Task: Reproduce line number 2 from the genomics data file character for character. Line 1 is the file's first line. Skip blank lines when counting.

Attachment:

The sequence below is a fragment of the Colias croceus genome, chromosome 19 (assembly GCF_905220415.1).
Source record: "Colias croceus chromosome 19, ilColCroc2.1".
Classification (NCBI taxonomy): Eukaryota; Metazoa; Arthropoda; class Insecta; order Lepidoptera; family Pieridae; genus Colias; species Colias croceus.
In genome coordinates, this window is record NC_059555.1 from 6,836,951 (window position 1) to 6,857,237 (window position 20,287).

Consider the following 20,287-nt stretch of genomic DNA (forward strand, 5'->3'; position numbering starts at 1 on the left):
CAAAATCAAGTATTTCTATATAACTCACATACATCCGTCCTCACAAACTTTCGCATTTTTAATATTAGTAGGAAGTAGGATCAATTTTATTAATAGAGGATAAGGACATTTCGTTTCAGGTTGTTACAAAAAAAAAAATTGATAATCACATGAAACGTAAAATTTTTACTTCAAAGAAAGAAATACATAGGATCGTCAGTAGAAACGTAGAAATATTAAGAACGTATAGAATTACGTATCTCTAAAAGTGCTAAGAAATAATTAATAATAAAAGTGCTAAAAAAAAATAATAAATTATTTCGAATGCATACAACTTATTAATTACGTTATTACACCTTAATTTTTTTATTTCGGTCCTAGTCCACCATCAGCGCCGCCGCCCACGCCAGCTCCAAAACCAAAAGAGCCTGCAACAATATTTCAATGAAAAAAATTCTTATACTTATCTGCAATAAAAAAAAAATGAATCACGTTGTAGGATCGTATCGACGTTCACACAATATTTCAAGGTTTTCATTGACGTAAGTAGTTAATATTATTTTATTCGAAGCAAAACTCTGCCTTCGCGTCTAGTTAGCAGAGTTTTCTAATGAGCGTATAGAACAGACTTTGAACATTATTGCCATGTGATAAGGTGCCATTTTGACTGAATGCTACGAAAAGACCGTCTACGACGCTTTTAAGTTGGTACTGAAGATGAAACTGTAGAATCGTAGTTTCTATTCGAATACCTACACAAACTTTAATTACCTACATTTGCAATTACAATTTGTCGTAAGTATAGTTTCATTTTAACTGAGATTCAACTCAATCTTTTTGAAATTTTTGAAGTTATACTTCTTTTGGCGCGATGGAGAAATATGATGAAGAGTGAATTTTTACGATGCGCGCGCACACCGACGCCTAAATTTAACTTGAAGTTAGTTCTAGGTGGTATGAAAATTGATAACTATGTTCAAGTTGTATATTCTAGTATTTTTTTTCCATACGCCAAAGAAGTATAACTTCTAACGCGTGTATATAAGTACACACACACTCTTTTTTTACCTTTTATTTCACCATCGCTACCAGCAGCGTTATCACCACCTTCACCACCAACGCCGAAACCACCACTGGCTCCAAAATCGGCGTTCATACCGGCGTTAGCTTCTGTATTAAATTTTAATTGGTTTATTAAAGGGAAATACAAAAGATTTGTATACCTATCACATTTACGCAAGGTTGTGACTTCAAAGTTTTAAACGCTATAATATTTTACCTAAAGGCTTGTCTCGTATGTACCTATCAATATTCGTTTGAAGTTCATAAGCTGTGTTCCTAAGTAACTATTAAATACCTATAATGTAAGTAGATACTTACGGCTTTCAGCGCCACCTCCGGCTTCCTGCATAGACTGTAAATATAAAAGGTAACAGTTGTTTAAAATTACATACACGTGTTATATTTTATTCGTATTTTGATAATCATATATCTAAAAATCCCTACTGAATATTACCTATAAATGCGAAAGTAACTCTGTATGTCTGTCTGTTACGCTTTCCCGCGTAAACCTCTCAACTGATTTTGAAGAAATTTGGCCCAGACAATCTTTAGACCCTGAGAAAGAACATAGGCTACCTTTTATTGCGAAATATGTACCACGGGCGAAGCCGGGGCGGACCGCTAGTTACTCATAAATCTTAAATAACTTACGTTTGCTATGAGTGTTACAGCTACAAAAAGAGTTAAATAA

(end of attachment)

Source record: "Colias croceus chromosome 19, ilColCroc2.1".